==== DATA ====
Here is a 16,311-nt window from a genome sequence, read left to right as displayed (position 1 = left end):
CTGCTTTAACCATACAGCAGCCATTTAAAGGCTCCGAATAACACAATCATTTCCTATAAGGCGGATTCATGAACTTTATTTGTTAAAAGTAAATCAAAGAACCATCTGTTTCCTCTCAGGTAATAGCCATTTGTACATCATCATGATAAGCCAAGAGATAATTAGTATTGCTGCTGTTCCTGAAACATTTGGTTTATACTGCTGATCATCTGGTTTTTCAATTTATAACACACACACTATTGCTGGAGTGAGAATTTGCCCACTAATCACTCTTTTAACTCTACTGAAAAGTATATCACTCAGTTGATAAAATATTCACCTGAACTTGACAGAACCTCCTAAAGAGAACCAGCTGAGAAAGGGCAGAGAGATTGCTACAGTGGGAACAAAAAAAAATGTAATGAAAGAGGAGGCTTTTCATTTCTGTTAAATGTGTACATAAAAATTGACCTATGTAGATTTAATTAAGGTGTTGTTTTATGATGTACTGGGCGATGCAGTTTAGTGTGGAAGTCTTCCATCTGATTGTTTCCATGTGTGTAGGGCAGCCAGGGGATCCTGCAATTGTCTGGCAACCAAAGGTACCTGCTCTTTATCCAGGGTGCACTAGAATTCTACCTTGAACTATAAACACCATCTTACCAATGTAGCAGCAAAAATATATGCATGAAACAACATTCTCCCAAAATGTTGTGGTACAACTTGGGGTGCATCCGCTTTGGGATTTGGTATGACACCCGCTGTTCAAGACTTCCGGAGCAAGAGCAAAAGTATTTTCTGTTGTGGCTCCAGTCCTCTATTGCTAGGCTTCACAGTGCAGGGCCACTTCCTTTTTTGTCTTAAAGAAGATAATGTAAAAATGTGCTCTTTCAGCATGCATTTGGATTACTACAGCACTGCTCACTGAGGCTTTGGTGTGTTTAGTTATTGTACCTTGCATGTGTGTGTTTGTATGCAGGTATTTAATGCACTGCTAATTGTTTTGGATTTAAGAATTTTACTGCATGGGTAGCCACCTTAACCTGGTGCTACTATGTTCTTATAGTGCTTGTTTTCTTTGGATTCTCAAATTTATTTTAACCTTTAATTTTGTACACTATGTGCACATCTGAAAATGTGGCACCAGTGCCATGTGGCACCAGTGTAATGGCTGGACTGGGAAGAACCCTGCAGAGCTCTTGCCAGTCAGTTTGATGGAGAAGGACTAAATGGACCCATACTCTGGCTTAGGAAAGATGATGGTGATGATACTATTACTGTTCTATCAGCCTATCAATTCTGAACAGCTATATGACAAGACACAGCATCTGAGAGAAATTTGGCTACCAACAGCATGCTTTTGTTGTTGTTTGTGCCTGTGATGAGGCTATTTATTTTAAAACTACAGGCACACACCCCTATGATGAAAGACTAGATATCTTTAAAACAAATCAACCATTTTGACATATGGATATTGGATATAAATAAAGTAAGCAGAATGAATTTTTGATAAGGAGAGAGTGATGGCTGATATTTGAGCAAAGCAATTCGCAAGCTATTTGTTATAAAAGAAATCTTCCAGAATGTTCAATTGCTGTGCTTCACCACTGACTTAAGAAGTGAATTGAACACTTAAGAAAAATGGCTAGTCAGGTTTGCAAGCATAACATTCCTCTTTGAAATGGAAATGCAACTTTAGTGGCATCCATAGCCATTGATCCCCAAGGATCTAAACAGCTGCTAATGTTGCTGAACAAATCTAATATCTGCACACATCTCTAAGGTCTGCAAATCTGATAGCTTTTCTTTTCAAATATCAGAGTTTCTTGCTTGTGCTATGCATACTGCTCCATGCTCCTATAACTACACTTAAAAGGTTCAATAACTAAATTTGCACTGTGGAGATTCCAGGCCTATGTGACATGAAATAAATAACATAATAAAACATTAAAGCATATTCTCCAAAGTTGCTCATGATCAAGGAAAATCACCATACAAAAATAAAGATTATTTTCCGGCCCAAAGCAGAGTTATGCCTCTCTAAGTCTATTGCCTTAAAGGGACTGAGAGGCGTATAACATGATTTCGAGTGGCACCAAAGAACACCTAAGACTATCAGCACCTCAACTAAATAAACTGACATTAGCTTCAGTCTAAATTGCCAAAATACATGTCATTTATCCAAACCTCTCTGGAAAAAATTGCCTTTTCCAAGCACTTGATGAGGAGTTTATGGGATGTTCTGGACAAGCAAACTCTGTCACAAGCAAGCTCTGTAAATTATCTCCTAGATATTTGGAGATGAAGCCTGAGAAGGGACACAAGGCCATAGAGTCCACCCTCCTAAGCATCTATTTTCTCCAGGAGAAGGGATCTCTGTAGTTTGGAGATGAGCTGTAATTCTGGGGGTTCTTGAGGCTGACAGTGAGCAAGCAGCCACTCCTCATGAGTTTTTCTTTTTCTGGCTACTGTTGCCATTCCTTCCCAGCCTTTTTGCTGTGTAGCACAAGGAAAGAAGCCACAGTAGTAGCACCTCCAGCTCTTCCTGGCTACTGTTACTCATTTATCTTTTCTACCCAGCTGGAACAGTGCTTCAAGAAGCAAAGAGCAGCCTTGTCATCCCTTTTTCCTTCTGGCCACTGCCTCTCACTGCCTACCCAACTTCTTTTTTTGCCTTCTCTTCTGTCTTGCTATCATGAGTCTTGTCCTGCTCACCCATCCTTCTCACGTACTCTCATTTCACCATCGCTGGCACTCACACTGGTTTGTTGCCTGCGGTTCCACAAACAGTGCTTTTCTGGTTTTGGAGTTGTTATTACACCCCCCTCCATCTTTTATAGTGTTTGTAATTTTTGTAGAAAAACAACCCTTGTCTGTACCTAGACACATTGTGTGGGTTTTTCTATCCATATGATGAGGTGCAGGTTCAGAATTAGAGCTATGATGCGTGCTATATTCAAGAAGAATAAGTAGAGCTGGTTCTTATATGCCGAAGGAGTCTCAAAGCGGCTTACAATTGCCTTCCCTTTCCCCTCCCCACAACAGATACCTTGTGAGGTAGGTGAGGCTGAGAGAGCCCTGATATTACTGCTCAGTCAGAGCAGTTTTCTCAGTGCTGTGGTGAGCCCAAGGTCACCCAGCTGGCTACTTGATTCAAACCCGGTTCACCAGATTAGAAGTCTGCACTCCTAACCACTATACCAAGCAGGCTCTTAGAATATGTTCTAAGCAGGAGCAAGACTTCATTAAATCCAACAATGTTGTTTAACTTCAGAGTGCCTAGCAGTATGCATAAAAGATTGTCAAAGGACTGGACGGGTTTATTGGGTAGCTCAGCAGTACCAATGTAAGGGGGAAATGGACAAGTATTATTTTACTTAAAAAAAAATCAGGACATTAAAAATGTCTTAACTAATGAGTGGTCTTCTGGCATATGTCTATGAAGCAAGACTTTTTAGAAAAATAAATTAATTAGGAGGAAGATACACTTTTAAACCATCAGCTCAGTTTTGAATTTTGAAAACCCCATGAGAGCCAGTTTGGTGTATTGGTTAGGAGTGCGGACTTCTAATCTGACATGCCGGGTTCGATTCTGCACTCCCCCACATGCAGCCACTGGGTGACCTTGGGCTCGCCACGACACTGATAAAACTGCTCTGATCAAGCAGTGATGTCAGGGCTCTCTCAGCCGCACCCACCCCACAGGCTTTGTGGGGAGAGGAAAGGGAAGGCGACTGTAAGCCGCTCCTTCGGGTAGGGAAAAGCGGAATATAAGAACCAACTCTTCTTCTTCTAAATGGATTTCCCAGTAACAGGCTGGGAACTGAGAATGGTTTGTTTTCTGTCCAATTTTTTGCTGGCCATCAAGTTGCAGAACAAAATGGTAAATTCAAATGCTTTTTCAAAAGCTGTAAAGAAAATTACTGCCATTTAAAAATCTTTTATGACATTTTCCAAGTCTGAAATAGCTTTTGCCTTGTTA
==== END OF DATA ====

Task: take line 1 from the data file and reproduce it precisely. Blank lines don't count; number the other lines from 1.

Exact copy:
Here is a 16,311-nt window from a genome sequence, read left to right as displayed (position 1 = left end):